The western district's week of weaner sales at Hamilton and Casterton will begin on January 6 this year, with seven sales packed into just five days.
This isn't to mention the three sales from January 2-6 being hosted just down the road at Colac and Mortlake.
With the region one of the few in the country having a cracking season, calves are likely to be presented in impressive form and if the sale just across the border at Naracoorte, SA, a fortnight ago is anything to go buy, prices may also be.
Hayden Lanyon, Elders Kerr & Co, said south-west Victoria was having a "phenomenal" season and the cattle were going to be "very good with plenty of weight in them".
"As far as buying support for heavy calves I believe feedlots will be active, but with the current circumstances in the north and supply of cattle continuing to come through, there's always the concern of backgrounding or smaller sub-320 kilograms finding buyers," Mr Lanyon said.
"Traditionally there is always local support but we do rely on northern and Gippsland backgrounders to come in; everything is saleable at a price, there will be competition at some level of course."
Describing the spring as a real "purple patch", he said the season had been as good as many producers who had been in the area 60-plus years had seen.
"South-west Victoria is as good as anywhere in the country, and producers have been able to absorb cattle in the past six to eight weeks, putting on agistment and buying a few for themselves which they don't usually do," he said.
"But that means some of the areas we usually put weaners into are currently full, as they've made the most of spring flush and weight gain in October through to December."
Mr Lanyon said numbers should be reasonable, with the herd not altering much over the past 12 months.
"Store and weaner cattle have been selling quite well, especially considering the state the rest of the country is in, but the further into the summer we get as spring fizzles out that will have some sort of bearing on what weaner sales do," he said.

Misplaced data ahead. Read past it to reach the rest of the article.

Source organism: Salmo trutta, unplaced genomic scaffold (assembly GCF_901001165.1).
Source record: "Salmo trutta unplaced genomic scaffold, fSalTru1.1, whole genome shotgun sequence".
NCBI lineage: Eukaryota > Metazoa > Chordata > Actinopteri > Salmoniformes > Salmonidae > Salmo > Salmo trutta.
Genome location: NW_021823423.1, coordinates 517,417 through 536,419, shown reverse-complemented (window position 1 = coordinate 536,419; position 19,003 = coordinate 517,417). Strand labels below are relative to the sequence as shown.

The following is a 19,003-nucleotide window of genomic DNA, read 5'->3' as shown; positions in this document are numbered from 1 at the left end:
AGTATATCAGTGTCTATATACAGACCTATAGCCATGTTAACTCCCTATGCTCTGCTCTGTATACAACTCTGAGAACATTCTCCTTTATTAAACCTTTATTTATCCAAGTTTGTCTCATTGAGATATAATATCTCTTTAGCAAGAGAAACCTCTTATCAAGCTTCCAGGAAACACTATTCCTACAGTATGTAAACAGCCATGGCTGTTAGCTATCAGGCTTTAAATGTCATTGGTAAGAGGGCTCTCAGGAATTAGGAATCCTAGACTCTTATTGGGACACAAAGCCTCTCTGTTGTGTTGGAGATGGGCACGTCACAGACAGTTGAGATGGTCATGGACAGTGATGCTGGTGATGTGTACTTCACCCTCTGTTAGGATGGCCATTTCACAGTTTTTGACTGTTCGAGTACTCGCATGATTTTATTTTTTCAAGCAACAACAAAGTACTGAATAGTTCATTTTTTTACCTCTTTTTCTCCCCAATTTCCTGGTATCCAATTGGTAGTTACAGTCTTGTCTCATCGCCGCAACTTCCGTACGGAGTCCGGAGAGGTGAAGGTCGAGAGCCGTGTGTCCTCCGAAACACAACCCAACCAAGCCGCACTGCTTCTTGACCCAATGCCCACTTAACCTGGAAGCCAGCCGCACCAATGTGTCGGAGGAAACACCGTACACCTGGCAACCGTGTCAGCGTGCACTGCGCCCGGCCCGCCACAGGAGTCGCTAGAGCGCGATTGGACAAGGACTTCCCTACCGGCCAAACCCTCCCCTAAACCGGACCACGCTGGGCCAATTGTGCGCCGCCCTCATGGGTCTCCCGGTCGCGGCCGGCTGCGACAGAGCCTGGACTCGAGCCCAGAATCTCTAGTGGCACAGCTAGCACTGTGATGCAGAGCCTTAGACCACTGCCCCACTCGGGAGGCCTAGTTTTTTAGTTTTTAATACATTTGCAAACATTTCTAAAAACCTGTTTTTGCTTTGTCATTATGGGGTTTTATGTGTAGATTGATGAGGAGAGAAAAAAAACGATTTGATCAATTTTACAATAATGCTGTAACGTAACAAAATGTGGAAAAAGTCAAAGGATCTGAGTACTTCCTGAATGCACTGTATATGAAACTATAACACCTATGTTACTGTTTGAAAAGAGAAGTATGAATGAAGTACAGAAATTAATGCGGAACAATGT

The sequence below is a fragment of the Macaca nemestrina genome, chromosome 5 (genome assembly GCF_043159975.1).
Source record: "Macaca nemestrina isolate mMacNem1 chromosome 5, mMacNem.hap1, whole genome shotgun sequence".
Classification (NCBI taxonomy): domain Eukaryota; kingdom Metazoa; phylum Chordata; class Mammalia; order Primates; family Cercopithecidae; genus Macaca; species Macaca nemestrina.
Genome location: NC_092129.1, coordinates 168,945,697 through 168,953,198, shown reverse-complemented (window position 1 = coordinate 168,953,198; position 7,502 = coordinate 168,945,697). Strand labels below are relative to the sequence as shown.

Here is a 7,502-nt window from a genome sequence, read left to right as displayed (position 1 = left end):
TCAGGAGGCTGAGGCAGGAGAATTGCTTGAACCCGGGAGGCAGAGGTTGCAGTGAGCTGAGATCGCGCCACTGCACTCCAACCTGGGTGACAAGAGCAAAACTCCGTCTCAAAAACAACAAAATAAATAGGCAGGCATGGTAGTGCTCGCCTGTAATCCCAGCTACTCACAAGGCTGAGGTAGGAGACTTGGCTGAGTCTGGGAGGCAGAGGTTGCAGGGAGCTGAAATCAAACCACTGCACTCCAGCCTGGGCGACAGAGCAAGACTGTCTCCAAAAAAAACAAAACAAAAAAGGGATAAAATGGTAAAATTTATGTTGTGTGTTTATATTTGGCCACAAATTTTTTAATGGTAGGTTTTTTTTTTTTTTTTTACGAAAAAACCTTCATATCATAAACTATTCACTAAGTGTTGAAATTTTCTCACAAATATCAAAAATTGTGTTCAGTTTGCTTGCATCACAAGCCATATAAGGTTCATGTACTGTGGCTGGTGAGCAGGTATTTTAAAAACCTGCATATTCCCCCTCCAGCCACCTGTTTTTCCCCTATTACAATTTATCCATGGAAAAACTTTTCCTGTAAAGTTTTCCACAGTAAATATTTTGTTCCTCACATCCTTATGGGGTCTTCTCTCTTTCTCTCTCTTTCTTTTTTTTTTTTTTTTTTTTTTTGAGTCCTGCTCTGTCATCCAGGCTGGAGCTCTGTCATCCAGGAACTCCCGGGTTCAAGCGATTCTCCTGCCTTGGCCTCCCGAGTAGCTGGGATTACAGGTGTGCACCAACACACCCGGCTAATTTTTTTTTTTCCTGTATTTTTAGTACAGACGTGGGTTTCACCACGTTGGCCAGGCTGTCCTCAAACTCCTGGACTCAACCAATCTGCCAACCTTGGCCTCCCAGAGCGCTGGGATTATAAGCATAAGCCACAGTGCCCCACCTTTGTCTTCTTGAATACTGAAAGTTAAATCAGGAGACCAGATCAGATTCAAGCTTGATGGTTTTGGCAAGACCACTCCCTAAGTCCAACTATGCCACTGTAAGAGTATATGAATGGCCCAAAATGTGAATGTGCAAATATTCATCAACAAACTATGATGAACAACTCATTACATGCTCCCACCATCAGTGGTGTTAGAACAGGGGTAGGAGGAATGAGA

Rick Smith, Landmark, Casterton, said he was predicting everything to be identical to the 2019 sales, with numbers and weights fully firm.
"We've had a great spring, but it was very slow to get going through autumn and winter because of the cold weather," Mr Smith said.
"Leading into the spring was slow, it's moving now but native grass has overrun good grass and we're going to end up with a lot of dry feed."
He said the buying support was likely to come predominantly from the western district and south-east South Australia, unless the wet season kicked up in the north or an export company got a large order.
"Prices have been fluctuating from sale to sale, Naracoorte was very strong, but then you hear reports cattle are being bought at 300-320 cents a kilogram, so I am anticipating if it stays north of 300c/kg for steers and 290-300c/kg for heifers it is good for everyone," he said.
Princess Royal played a strong buying role at the opening Naracoorte sale in December, picking up cattle on the heavier end of the offering, and other feedlots are likely to join the gallery at the new year sales.
With a record number of cattle on feed for most of the year, supported by best-yet export demand for grainfed beef to China, agents are predicting them to operate strongly on feeder entry weight cattle.